The assembled team consisted of my wife Sarah, John Swann and Phil Collins, and by 16:28 we had already surpassed 130 Balearic Shearwaters and were confident that we could cruise through the 150 mark by dusk, when we picked up a bird coming from far left that I instantly demanded that the others should get onto ASAP. Head on, though at a slight angle, it was immediately obvious that this was structurally wrong for Balearic, and the first feature noted was how long necked it appeared, followed by a long pointed rear end that lacked the plump rear end so characteristic of Balearic. It then did exactly what it was supposed to do, and raised its head well above the line of its body – a feature which Martin Garner had espoused as essential for picking up a suspected vagrant in his Yelkouan chapter in Frontiers in Birding. It continually repeated this, and was a much higher lift than that shown in the occasional upward glances of Manx.

As it came closer (we estimated its range to be c400m) we were able to ascertain the upperparts were a very dark mahogany (a definite brown hue), the bulk of the underwing clean and crisp but with extensive dark on the axillaries (still within the range of a Balearic with pale underparts), the undertail coverts/vent dark and dirty, dirty breast sides, and – most importantly – that the feet extended well beyond the tail, so much so that – using exaggerated language – l mentioned that the bird looked to be struggling to hold its rear end up, almost as if the whole of its rear was dragging. Good views also eliminated any hint of a white crescent behind the ear.

The bird dropped onto the water twice, allowing me the chance to scribble down a few field notes as John Swann kept his scope on it, before vanishing around the corner to the west, with a new viewing angle allowing us to confirm the lack of a plump rear end, the considerable amount of feet extending past the tail and what appeared to be a relatively long bill. Overall viewing time was about 3 minutes.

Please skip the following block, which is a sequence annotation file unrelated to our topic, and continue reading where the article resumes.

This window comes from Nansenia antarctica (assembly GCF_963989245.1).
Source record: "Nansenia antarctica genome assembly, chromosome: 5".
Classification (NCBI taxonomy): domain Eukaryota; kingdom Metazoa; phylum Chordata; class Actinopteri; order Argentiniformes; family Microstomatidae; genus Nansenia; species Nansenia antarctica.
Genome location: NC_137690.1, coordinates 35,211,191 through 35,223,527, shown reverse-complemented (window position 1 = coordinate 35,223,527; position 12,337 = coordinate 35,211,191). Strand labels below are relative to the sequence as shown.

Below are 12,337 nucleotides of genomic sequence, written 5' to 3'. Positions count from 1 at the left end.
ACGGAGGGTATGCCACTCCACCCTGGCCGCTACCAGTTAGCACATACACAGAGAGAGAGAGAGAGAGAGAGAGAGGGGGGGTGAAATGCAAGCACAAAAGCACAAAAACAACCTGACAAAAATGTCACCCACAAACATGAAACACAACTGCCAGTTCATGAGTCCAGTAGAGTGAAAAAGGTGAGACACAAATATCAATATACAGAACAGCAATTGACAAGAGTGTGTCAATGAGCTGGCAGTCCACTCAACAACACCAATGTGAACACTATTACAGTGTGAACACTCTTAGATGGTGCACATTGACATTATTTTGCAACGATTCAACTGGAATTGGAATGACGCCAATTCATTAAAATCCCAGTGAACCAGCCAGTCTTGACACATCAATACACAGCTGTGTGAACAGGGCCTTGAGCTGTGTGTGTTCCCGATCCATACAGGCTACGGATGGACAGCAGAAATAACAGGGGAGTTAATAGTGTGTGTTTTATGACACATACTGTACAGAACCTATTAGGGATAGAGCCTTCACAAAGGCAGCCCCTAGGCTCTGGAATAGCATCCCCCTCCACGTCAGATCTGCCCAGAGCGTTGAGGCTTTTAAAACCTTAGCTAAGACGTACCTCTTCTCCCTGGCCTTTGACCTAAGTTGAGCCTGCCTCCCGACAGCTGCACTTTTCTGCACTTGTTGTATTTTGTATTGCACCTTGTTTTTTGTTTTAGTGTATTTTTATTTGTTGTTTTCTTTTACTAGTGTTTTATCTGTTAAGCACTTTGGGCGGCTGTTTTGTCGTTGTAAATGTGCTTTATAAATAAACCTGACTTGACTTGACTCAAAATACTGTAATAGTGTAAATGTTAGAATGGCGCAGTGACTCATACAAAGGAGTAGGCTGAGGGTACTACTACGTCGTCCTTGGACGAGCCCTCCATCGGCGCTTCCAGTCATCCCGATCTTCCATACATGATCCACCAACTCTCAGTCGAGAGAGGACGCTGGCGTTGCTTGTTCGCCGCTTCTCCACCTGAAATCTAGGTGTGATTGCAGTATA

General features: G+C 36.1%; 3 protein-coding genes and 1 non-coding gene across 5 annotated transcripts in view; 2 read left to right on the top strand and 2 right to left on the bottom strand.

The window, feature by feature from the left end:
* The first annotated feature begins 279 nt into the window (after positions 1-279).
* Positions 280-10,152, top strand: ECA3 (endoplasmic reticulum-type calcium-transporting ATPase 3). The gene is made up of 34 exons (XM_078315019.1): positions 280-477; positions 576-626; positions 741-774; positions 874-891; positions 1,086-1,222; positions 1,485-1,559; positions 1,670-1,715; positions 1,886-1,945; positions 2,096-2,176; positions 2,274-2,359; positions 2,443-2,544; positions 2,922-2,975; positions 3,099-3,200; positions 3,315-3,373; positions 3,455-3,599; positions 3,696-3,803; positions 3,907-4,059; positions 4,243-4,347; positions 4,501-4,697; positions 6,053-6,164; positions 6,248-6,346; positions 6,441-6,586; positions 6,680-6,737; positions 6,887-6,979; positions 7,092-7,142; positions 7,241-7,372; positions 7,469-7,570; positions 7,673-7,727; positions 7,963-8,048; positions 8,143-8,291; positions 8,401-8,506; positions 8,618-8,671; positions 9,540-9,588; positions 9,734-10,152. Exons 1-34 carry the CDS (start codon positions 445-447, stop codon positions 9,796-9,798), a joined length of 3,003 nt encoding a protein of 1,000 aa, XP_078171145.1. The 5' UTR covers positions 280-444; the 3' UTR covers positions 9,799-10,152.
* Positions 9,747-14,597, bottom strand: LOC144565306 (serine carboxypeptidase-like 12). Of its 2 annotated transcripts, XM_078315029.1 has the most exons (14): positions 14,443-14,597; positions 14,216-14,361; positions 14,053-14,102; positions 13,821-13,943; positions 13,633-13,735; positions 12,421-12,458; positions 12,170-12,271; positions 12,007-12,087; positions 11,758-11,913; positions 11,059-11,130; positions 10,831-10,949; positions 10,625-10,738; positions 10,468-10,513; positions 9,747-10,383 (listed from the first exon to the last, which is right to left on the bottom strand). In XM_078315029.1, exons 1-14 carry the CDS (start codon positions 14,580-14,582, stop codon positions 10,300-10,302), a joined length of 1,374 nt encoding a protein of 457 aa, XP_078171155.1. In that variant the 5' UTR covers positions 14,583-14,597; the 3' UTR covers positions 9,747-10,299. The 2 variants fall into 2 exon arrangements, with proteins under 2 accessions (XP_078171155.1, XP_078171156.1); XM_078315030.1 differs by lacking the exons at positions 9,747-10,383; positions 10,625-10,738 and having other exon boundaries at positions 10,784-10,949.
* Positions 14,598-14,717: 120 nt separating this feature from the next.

Whilst the plumage was certainly within the range of paler Balearics, the length of the neck and unusual appearance of the rear was not consistent with any of the Balearics I have seen (I saw 325 in that week alone). Although also having feet beyond the tail, I believe that Balearic’s characteristic appearance of a plump rear end (as I politely call it, though a big fat arse is what I really mean!) comes from a fat belly and broad hips, which at certain angles gives Balearic the look of a blunt tail end. Our bird never showed that from any angle.

After the bird had gone, one of the things I immediately wanted to test was the upperpart colour of Manx at that distance and in the late afternoon light, because at certain times of day under intense sunlight, Manx had been looking very brown above. I began checking the Manxies passing by, and that distance they were all coloured in a simple monochrome black and white, lacking any brown hue to the upperparts.

We later discovered that another group had also picked up the same bird from in Porthgwarra cove, and had also suspected it could be a Yelkouan.

These are the actual field notes I wrote as the bird took a rest on the water:

Structure lacked Balearic’s plump rear end. Seemed very long necked and slightly longer bill. Feet projected well beyond tail giving impression of pointed rear and almost dragging its tail. Constant head lifting, not just an upward glance but actually raised head. Extensive dark on undertail coverts and vent. No notch behind ear. Underwing as on Balearic, extensive dark axillaries. Dropped on water twice.”

Tom McKinney.

Bramble-finch or Chaffling

New kind of Hybrid?

Tony Disley sent me the following fascinating account and photos – sure appears to show a mix of characters indicating presumed hybrid origin

Ever heard of one of those before? Any other explanation?

“I had 3 fantastic days over at Spurn the last few days [late September 2010] with a magic fall on the 27th and wondered what you made of an interesting bird I saw.”

“This bird was an apparent ‘Chaffling’ which seems to be a hybrid Chaffinch x Brambling, first noticed back on feeding with a group of c12 Chaffinch down at the point I was thinking it was an extremely well marked Chaffinch on the rear crown/nape when it turned side on and looked even more interesting. clearly showing faded Brambling features but being a remarkably drab bird for a Brambling. We didn’t have long with the bird before it was flushed, but I managed a few quick photo’s and then saw it’s rump in flight which was midway between a Chaffinch and Brambling, being off whitish and no where near as obvious or clear cut as a Brambling.”

Tony Disley, October 2010